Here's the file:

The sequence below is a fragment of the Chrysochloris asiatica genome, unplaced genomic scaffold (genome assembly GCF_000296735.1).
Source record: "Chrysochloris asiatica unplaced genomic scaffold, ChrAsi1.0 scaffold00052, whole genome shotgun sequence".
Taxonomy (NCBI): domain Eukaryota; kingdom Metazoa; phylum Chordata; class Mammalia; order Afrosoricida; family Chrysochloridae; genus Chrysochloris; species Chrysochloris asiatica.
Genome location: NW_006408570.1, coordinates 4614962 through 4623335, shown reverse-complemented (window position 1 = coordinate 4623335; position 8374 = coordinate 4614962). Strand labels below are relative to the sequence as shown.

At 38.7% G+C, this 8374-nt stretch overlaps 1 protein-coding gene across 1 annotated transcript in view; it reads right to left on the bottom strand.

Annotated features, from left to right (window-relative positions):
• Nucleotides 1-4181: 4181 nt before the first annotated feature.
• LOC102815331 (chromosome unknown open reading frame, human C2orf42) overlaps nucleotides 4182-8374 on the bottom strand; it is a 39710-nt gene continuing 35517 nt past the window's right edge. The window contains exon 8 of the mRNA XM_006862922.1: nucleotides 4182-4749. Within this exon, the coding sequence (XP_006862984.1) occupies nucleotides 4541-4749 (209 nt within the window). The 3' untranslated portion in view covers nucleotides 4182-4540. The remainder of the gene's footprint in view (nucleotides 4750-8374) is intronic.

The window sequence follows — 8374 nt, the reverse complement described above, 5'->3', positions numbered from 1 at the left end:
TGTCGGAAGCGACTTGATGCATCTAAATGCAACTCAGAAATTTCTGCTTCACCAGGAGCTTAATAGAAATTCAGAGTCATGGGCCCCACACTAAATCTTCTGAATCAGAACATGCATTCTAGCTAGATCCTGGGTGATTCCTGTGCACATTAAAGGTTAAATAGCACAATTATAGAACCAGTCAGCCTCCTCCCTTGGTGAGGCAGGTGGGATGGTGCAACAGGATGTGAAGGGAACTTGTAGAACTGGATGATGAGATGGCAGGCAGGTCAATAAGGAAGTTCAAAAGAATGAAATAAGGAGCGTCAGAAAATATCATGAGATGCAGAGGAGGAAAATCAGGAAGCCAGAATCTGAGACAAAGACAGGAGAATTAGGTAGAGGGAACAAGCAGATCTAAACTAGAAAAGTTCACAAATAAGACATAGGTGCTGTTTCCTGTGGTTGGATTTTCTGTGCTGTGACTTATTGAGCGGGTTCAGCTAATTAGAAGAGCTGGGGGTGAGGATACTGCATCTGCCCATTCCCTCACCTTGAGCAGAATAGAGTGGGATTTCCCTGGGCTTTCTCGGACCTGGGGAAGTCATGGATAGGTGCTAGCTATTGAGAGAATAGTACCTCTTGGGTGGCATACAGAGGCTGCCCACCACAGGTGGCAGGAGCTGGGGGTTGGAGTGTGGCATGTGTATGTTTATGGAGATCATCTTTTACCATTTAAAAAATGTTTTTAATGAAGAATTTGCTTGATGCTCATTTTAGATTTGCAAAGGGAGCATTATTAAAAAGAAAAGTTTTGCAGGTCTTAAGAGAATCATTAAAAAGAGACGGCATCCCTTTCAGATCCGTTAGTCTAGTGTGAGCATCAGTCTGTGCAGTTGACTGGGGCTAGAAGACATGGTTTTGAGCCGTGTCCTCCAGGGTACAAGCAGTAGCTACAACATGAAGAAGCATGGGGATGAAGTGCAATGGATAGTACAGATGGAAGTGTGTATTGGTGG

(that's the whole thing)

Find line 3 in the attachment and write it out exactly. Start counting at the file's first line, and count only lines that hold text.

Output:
Taxonomy (NCBI): domain Eukaryota; kingdom Metazoa; phylum Chordata; class Mammalia; order Afrosoricida; family Chrysochloridae; genus Chrysochloris; species Chrysochloris asiatica.